The Evolution of Behavioral Targeting Types
One of the most significant benefits of digital marketing is the ability to precisely identify and target the right audience for your brand. Demographic and behavioral targeting continue to be the two dominant types of targeting, but both their prevalence and relevance continue to evolve. The idea that demographic characteristics such as age and gender are the best indicators of whether a person will respond to your marketing efforts is being phased out, notes PR firm Hotwire. Assuming that a millennial must like dance music, emojis, or Buzzfeed is an inefficient way to market. It can also be just plain offensive and may result in your brand being perceived as one that labels instead of understands. The shifting digital landscape can be tricky to navigate, but it also offers marketers some exciting opportunities to learn more about how to precisely target their audience and reach their consumers in surprising and effective ways.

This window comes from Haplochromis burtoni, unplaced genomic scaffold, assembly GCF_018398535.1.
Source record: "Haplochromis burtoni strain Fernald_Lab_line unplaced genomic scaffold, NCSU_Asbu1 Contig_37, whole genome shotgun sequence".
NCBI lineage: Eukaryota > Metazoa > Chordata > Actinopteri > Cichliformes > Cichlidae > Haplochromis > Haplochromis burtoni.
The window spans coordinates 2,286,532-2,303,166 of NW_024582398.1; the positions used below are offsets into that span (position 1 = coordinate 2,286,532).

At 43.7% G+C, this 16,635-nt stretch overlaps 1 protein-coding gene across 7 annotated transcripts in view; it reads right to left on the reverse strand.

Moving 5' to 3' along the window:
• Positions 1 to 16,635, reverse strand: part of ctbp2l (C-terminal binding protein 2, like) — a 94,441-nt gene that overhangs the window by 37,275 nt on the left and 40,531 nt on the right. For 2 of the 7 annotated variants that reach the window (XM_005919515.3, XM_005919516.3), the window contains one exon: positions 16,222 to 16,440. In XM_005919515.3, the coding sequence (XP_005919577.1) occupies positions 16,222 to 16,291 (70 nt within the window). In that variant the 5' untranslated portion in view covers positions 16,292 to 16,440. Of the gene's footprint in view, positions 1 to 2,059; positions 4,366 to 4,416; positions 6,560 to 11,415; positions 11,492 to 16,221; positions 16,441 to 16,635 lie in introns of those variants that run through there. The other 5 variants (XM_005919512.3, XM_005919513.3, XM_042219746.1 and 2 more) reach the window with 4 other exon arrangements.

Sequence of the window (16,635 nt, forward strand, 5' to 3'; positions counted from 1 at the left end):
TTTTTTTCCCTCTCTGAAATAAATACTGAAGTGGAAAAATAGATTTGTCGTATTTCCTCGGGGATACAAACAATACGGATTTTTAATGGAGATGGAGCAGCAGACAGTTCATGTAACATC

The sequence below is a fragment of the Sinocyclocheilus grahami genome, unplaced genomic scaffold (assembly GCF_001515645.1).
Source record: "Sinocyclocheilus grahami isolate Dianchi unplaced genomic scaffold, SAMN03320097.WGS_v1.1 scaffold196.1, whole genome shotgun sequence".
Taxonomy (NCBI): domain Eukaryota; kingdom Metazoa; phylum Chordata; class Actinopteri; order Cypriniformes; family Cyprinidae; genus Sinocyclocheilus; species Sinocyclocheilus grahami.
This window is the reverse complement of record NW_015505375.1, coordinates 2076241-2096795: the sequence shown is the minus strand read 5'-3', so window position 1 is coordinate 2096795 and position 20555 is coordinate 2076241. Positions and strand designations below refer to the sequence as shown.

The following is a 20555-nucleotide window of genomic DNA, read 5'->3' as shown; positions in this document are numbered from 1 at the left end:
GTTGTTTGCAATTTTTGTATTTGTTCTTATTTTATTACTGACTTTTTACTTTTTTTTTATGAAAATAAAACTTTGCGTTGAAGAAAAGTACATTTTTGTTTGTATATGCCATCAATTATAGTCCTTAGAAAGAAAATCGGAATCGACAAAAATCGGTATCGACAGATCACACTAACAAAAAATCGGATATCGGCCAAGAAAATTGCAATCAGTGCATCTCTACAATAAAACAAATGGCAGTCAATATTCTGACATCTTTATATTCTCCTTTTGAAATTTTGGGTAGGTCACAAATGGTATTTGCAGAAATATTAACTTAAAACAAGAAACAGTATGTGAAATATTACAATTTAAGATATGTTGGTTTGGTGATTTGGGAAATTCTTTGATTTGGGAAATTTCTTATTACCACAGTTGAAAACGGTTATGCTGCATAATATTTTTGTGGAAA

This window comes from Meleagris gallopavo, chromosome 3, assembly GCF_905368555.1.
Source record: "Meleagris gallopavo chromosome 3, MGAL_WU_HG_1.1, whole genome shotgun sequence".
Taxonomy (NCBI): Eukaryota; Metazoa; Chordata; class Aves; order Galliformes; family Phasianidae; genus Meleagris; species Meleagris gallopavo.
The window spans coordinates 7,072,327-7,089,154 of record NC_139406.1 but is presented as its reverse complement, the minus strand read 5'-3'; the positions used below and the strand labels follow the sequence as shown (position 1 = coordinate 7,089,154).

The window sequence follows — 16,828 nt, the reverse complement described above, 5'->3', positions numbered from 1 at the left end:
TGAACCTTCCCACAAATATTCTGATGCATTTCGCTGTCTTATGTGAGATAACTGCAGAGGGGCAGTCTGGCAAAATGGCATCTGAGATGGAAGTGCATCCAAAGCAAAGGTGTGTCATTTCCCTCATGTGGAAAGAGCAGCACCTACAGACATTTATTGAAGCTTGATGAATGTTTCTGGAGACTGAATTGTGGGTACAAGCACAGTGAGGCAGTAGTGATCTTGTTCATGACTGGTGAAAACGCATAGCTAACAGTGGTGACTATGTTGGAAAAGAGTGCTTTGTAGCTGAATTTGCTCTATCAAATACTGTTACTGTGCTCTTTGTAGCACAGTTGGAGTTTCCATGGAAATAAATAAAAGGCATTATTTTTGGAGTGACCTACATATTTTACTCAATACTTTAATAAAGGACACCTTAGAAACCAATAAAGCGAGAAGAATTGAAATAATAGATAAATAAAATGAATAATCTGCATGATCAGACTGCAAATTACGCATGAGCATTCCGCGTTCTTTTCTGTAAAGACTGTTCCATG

Assuming that a millennial must like dance music, emojis, or Buzzfeed is an inefficient way to market.
Cailin LaVallee, Product Marketing Manager, Waze
WHY BEHAVIORAL TARGETING WORKS
Because it relies on the actions of an individual as opposed to group assumptions on preference, behavioral targeting can be a more accurate indicator than demographic targeting of how a brand will resonate with a person. Let's not forget—at the end of the day, consumers, audiences, and segments are actual people. Gaining an understanding of a person's interests through behaviors like search queries, downloaded apps, and social media activities results in a much richer, more complex story than just knowing their age, gender, or ethnicity. Pinterest is one of the strongest platforms out there for brands that want to execute interest-based campaigns in a seamless native environment based on search behavior and self-curated content. Brands can target about a dozen different audience types with video ads, notes Adweek.
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